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Requirement of Postal Ballot for Certain Ballots and Elections

Part of Orders of the Day — Employment Bill – in the House of Commons at 4:45 pm on 10th February 1988.

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Photo of Graham Allen Graham Allen , Nottingham North 4:45 pm, 10th February 1988

The hon. Gentleman does not agree, but I ask him to reconsider the figures, which cannot be contraverted.

The Government may come unstuck. The average percentage of people voting for a political fund in workplace ballots was 83 per cent. and in postal ballots it was 80 per cent. That is little difference, given the degree of national campaigning that went on. The Government, who are bad losers and took a right pasting in the political fund ballots, may well not achieve the outcome that they wish from changing the rules.

This legislation will not change an Act brought into being by a Labour Government or one of the revolutionary steps attributed to my right hon. Friend the Member for Blaenau Gwent (Mr. Foot), who is accused of giving things away to trade unions. The legislation that is being changed was laid on the statute book by a Conservative Government in 1984. The Government are unpicking their legislation just four years after it reached the statute book. In 1984, the Government tried to murder the ability of trade unions to defend themselves politically and to campaign, but the system did not deliver All the ground rules are up for grabs again and there will be change.

This reminds me a little of the great affinity of the alliance, particularly the SDP, for postal ballots. The Government have now taken on postal ballots in their entirety and to the exclusion of any other form of balloting, as, indeed, the SDP sought to do. For the Government, just as for the SDP, these postal ballots are not an advance of democracy; they are a device for reaching their ends by different means. The Government will ditch postal ballots, just as Dr. Death, the right hon. Member for Plymouth, Devonport (Dr. Owen), ditched them when they did not produce the results that he wanted. This is a farce. It is a fallacy to say that this is democratic and allows union members a choice, because it does not.

We have heard about corruption in ballots. The grossest ever corruption in trade union ballots is about to be perpetrated by the Government who will disfranchise thousands of people who would vote in a workplace ballot but who for some reason cannot vote in a postal ballot. On a re-run of all the political fund ballots, up to 3 million trade unionists may lose their ability to vote.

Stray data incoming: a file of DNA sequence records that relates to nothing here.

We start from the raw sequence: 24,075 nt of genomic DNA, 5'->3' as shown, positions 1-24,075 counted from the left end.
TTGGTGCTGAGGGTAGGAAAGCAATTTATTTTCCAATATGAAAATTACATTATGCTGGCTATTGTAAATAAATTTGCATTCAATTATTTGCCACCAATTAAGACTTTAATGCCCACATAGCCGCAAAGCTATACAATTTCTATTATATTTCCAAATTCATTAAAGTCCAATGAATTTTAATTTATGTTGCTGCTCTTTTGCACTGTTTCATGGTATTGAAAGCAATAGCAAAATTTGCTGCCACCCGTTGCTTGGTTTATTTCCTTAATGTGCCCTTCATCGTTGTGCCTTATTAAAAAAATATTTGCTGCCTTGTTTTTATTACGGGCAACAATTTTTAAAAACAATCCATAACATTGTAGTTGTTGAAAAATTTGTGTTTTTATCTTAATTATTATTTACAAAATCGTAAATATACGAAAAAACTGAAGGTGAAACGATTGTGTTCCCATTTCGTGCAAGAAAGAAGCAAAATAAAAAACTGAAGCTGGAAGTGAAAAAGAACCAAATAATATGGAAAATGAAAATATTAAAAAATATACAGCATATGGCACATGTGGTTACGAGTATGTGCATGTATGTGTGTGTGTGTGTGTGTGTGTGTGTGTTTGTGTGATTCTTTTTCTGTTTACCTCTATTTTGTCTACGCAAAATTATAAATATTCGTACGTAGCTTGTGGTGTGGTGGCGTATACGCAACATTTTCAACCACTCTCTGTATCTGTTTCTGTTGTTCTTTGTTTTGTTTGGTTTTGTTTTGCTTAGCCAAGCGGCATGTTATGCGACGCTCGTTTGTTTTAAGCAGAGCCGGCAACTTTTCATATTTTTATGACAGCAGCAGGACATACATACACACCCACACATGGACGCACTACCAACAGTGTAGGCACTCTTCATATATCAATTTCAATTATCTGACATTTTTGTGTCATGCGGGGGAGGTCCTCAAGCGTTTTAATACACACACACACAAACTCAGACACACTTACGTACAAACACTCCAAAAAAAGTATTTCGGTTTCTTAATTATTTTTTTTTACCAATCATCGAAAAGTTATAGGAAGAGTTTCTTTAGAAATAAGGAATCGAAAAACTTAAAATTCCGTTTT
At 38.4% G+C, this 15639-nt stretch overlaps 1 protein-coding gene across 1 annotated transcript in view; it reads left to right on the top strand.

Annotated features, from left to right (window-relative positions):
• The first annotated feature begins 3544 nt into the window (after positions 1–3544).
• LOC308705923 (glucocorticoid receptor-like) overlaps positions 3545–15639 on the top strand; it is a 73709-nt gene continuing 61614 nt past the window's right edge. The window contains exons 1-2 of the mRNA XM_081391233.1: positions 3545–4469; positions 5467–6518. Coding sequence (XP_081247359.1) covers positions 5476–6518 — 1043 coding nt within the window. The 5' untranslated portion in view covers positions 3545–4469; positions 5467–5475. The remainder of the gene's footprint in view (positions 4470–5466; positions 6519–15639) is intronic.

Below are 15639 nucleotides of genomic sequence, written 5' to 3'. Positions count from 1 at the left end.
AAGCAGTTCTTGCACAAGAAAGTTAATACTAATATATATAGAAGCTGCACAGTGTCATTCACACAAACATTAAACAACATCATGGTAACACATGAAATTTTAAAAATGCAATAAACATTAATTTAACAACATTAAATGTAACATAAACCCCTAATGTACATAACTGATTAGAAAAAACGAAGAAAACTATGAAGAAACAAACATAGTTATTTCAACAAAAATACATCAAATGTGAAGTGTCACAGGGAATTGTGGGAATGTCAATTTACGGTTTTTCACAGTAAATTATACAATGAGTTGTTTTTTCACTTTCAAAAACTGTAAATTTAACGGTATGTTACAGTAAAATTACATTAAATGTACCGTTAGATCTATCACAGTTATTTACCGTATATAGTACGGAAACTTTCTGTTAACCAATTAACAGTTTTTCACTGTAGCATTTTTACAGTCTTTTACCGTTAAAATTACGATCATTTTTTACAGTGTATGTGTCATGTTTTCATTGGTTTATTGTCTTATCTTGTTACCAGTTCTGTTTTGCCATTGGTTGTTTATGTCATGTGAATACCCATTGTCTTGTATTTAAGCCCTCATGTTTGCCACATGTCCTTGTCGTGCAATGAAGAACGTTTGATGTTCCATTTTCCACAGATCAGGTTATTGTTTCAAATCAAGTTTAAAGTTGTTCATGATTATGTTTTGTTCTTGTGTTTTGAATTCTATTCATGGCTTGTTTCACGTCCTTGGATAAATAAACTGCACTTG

5.15 pm

As I said in Committee, this must be the largest vat of sour grapes ever trampled by the Government for having been hammered by 40-odd trade unions in retaining their political funds. The fact that the Government are had losers is writ large. This is just the latest in a long line of attacks on the political funds of trade unions, stemming from the Trade Disputes and Trade Unions Act 1927. It is not that the Government have dreamed up something new. They thought that they could bend the rules in 1984. They even set the question—trade unions were not allowed to set the question—yet they could not win. They specified how the unions must ballot, but they could not win. The Government have had every possible advantage and the trade unions, by a united campaign, turned that round into victory.

Because of the fear that the Government engender in trade unionists, not only were the political funds held, but the insurance workers—not a radical or revolutionary bunch of people—set up a political fund; the teachers in Scotland have been radicalised and set up a political fund; post office clerical workers and even the tax men have set up political funds. In some perverse way I thank the right hon. Member for Chingford (Mr. Tebbit) for his foresight in introducing these political ballots. The nurses and other groups may be next.

There has been no obvious demand for this change. The Government are introducing it on the basis of dogma. The certification officer received seven complaints—up to 10 million trade unionists were balloted in this exercise—in the first year of the political fund ballots and five complaints in the second year. He received 12 complaints out of a possible 9 million, so there is no demand. The Bill, particularly this clause, has been introduced because of dogma alone. It is undemocratic and hypocritical. I hope that if it is not defeated tonight or in the other place, it will be the first clause to be repealed when we are returned to government.